Therapeutic advances in Dravet syndrome: a targeted literature review.
Introduction: Dravet syndrome (DS), a prototypic developmental and genetic epileptic encephalopathy (DEE), is characterized by an early onset of treatment-refractory seizures, together with impairments in motor control, behavior, and cognition. Even with multiple conventional anti-epileptic drugs, seizures remain poorly controlled, and there has been a considerable unmet need for effective and tolerable treatments.
Areas covered: This targeted literature review aims to highlight recent changes to the therapeutic landscape for DS by summarizing the most up-to-date, evidence-based research, including pivotal data from the clinical development of stiripentol, cannabidiol, and fenfluramine, which are important milestones for DS treatment, together with the latest findings of other pharmacotherapies in development. In phase III, double-blind, placebo-controlled randomized controlled trials stiripentol, cannabidiol, and fenfluramine have shown clinically relevant reductions in convulsive seizure frequency, and are generally well tolerated. Stiripentol was associated with responder rates (greater than 50% reduction in convulsive seizure frequency) of 67%-71%, when added to valproic acid and clobazam; cannabidiol was associated with responder rates of 43%-49% (48%-63% in conjunction with clobazam), and fenfluramine of 54%-68% across studies. Therapies in development include soticlestat, ataluren, verapamil, and clemizole, with strategies to treat the underlying cause of DS, including gene therapy and antisense oligonucleotides beginning to emerge from preclinical studies.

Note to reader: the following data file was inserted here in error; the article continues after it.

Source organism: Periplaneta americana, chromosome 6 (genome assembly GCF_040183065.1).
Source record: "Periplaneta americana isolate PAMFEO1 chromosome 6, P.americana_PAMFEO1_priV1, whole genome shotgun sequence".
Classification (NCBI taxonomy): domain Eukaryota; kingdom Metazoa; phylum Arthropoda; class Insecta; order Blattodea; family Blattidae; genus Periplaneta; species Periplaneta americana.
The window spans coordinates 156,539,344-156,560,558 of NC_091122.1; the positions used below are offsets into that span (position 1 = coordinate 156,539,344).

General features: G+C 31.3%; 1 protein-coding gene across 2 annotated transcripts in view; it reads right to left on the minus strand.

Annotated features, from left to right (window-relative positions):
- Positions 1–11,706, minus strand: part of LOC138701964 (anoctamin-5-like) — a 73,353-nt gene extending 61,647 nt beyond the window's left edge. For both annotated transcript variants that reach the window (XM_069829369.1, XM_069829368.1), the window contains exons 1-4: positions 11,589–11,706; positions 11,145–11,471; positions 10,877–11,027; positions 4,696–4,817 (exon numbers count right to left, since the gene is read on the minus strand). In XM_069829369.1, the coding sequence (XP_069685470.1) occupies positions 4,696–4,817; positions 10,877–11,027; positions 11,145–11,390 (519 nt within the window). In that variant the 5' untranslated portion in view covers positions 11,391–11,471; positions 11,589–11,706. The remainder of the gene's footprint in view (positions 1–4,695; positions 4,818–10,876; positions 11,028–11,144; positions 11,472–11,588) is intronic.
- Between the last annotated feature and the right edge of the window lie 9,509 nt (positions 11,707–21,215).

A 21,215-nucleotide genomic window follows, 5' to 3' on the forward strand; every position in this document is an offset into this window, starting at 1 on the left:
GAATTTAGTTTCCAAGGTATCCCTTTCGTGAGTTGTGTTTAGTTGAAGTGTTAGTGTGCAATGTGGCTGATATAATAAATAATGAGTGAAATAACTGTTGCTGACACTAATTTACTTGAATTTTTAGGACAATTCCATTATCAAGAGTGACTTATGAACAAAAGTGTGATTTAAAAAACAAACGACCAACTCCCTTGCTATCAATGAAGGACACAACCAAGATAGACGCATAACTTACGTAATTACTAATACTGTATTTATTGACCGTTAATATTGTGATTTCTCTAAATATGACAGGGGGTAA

Expert opinion: Despite the challenges of drug development in rare diseases, this is an exciting time for the treatment of DS, with the promise of new efficacious and well-tolerated therapies, which may pave the way for treatment advances in other DEEs.
Keywords: Cannabidiol; Dravet syndrome; epilepsy; epileptic encephalopathy; fenfluramine; rare diseases; stiripentol.
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